[first]Notes and coins today make up just three out of every hundred pounds in the economy. The other ninety-seven pounds exist as accounting entries on the books of commercial banks. That means a basic understanding of accounting and balance sheets is essential in order to understand how money is created.[/first]
There is no reason to be put off by the accounting terminology; if you have ever borrowed money from a friend and left a note on the fridge to remind you to repay them, then you have already done one half of the accounting necessary to understand banking.
In short, a bank’s balance sheet is a record of everything it owns, is owed, or owes. The balance sheet comprises three distinct parts: assets, liabilities and shareholder equity.
On one side of the balance sheet are the assets. The assets include everything that the bank owns or is owed, from cash in its vaults, to bank branch buildings in town centres, through to government bonds and various financial products. Loans made by the bank usually account for the largest portion of a bank’s assets.
(In fact, if you lend £100 to a friend, your friend’s agreement to repay you can be recorded as an asset on your own personal balance sheet.)
You may find it counter-intuitive that a loan made by the bank is recorded as an asset; after all, once you’ve lent money, you no longer have the money, so how can you record it as an asset? However, when a loan is made, the borrower signs a contract committing to repay the full loan, plus interest. This legally binding contract is worth as much as the borrower commits to repay (assuming they will repay), and so can be considered an asset in accounting terms.
What about the other half of the balance sheet? This side is called the ‘liabilities’ of the bank.
Liabilities are simply things that the bank owes to other people, organisations or other banks. Contrary to the perception of most of the public, when you (as a bank customer) deposit physical cash into a bank it becomes the property (an asset) of the bank, and you lose your legal ownership over it. What you receive in return is a promise (an IOU) from the bank to pay you an amount equivalent to the sum deposited. This promise is recorded on the liabilities side of the balance sheet, and is what you see when you check the balance of your bank account.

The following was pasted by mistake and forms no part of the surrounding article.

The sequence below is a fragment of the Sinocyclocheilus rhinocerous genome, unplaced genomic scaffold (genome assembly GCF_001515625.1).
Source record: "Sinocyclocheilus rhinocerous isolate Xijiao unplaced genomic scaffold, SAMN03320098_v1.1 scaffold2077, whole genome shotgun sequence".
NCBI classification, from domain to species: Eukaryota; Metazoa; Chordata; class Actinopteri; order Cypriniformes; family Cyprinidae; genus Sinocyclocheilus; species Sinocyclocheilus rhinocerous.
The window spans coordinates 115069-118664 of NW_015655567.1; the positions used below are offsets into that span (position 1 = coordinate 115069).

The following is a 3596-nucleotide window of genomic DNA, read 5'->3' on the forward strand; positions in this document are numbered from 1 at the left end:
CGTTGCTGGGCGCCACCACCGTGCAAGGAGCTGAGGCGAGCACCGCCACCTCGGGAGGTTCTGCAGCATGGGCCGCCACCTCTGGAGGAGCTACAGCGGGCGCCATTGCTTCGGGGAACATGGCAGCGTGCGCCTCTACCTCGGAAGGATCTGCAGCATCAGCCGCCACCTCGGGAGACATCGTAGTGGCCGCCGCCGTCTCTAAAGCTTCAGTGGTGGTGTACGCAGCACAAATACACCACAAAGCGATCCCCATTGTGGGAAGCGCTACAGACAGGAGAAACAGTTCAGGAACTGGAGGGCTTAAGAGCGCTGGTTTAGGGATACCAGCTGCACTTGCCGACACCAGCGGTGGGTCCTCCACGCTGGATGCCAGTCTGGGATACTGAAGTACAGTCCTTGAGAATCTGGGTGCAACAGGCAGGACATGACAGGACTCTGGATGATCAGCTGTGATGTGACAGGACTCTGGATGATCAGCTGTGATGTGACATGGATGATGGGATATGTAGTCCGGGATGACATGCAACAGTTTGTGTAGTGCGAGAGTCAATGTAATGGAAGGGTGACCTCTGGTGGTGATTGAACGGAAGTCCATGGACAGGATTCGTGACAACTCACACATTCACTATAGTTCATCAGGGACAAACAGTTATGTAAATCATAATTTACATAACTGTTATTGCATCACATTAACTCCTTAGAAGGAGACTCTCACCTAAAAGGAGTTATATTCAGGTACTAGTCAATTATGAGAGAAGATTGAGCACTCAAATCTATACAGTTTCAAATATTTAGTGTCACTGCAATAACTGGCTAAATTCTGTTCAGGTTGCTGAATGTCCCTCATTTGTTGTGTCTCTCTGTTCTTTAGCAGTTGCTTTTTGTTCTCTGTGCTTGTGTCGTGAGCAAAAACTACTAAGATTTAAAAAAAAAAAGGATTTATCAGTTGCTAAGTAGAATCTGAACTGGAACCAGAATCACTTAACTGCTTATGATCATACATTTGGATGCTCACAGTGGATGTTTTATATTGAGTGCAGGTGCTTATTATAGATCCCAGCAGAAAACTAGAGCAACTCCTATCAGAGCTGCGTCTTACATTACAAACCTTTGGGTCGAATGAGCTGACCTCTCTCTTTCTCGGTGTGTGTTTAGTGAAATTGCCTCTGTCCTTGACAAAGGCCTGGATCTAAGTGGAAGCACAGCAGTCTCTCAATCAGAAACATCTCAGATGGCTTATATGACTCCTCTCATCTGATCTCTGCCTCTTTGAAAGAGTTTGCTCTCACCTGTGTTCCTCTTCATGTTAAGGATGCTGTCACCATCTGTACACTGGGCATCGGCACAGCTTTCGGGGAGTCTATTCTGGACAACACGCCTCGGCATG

Therefore the ‘money’ in your bank account does not represent money in the bank’s safe, it simply represents the promise of the bank to repay you – either in cash or as an transfer to another account – when you ask it to. The bulk of a typical bank’s liabilities are made up of ‘deposits’ which are owed to the ‘depositors’. These will generally be individuals, businesses or other organisations.
Deposits in a bank can be split into two broad groups: demand (or sight) deposits and time (or term) deposits. Demand deposits are deposits that can be withdrawn or spent immediately when the customer asks, in other words ‘on demand’ or ‘on sight’ of the customer. These accounts are commonly referred to as current accounts (in the UK) or checking accounts (in the USA), or instant access savings accounts. In contrast, time deposits have a notice period or a fixed maturity date, so that the money cannot be withdrawn on demand. These accounts are commonly referred to as savings accounts.
The final part of the balance sheet is the equity. Equity is simply the difference between assets and liabilities, and represents what would be left over for the shareholders (owners) of the bank if all the assets were sold and the proceeds used to settle the bank’s liabilities (i.e. pay off the creditors).
Equity is calculated by subtracting liabilities from assets. A positive net equity indicates that a bank’s assets are worth more than its liabilities. On the other hand a negative equity shows that its liabilities are worth more than its assets – in other words, that the bank is insolvent.
[sws_button class=”” size=”sws_btn_medium” align=”” href=”http://bsd.wpengine.com/how-money-works/advance/how-central-banks-create-money/” target=”_self” label=”NEXT: Part 3 – How central banks create money” template=”sws_btn_blue” textcolor=”” bgcolor=”” bgcolorhover=”” glow=”sws_btn_glow”] [/sws_button]
Where Does Money Come From?
A guide to the UK Monetary and Banking System
Written By: Josh Ryan-Collins, Tony Greenham, Richard Werner & Andrew Jackson
[sws_button class=”” size=”sws_btn_medium” align=”” href=”https://bsd.wpengine.com/product/where-does-money-come-from/” target=”_self” label=”More Info & Buy Now” template=”sws_btn_blue” textcolor=”” bgcolor=”” bgcolorhover=”” glow=”sws_btn_glow”] [/sws_button]